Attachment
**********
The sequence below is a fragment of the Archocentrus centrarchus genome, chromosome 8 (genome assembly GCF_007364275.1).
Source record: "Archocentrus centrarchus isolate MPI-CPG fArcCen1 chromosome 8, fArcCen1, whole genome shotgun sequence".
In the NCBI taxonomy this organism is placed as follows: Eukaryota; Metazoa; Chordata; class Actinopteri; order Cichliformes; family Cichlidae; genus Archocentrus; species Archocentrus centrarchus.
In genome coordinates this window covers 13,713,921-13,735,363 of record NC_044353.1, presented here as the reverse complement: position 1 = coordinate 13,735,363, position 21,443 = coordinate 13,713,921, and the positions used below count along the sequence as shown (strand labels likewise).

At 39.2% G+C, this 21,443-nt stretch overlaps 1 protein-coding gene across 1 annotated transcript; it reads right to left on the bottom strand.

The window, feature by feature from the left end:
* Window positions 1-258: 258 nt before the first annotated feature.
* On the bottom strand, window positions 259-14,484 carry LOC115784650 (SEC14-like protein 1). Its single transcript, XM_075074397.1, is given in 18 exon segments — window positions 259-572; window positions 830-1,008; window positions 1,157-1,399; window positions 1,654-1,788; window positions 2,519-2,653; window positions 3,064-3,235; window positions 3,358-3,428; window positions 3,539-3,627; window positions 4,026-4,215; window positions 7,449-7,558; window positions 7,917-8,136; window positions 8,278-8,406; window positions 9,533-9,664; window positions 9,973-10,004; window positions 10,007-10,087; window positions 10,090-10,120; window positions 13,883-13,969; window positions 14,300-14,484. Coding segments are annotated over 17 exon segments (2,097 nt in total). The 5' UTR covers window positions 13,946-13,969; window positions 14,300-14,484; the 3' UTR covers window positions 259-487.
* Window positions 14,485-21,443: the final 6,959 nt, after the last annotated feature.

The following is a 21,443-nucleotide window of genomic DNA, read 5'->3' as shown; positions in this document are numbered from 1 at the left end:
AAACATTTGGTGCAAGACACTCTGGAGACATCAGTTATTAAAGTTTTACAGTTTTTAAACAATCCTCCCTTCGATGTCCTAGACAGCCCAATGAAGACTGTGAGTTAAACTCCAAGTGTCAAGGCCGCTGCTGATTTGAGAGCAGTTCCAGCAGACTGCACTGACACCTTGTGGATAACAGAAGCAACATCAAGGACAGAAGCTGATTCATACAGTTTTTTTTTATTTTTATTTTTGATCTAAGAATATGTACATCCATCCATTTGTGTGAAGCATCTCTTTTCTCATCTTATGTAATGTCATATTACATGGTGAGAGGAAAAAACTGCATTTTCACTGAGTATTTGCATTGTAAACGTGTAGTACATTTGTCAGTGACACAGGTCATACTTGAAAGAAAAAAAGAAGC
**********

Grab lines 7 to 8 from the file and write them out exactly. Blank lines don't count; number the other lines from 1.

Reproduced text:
* Window positions 1-258: 258 nt before the first annotated feature.
* On the bottom strand, window positions 259-14,484 carry LOC115784650 (SEC14-like protein 1). Its single transcript, XM_075074397.1, is given in 18 exon segments — window positions 259-572; window positions 830-1,008; window positions 1,157-1,399; window positions 1,654-1,788; window positions 2,519-2,653; window positions 3,064-3,235; window positions 3,358-3,428; window positions 3,539-3,627; window positions 4,026-4,215; window positions 7,449-7,558; window positions 7,917-8,136; window positions 8,278-8,406; window positions 9,533-9,664; window positions 9,973-10,004; window positions 10,007-10,087; window positions 10,090-10,120; window positions 13,883-13,969; window positions 14,300-14,484. Coding segments are annotated over 17 exon segments (2,097 nt in total). The 5' UTR covers window positions 13,946-13,969; window positions 14,300-14,484; the 3' UTR covers window positions 259-487.